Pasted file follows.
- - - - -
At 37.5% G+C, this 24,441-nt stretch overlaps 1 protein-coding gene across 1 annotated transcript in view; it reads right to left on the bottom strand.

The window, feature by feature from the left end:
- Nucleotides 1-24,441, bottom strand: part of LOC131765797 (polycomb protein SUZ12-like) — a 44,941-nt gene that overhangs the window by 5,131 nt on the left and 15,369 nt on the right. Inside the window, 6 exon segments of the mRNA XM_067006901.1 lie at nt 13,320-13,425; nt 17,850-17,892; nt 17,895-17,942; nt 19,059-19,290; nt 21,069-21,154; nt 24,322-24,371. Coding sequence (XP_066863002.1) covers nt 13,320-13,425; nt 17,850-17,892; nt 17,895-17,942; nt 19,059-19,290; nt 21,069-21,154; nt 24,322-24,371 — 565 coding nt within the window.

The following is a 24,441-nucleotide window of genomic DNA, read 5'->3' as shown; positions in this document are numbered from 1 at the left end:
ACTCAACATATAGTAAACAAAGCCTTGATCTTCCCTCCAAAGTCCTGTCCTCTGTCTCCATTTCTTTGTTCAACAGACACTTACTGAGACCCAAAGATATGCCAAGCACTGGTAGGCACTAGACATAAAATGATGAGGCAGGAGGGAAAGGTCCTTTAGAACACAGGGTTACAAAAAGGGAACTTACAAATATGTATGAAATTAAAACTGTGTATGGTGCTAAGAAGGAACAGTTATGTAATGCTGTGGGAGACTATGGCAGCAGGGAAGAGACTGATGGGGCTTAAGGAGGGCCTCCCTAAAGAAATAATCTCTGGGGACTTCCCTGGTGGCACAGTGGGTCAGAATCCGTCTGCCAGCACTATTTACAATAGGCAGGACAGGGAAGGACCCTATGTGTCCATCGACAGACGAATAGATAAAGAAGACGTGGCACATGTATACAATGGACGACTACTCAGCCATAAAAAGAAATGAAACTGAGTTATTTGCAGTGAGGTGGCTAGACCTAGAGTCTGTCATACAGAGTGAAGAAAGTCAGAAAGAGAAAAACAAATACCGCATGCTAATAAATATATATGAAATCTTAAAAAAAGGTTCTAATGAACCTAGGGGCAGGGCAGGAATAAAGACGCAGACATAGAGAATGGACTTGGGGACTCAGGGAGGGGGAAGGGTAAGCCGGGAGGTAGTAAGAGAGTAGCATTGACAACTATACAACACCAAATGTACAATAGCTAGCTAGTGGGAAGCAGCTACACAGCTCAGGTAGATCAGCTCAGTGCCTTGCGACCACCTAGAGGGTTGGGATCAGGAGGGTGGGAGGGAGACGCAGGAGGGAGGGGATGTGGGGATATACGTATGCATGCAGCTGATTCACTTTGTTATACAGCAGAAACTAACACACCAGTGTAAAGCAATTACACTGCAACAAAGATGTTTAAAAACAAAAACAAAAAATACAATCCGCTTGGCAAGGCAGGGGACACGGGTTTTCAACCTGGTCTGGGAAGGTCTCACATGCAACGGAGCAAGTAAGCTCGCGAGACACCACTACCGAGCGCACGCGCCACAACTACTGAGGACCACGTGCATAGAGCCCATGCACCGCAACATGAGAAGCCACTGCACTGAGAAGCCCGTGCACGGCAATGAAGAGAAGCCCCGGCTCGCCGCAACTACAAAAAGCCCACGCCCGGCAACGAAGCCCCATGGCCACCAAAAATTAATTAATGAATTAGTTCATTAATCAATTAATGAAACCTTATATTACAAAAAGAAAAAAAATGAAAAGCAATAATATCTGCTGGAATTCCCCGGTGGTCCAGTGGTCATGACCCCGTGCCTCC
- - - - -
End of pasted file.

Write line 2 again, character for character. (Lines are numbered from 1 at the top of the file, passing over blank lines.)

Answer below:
The window, feature by feature from the left end: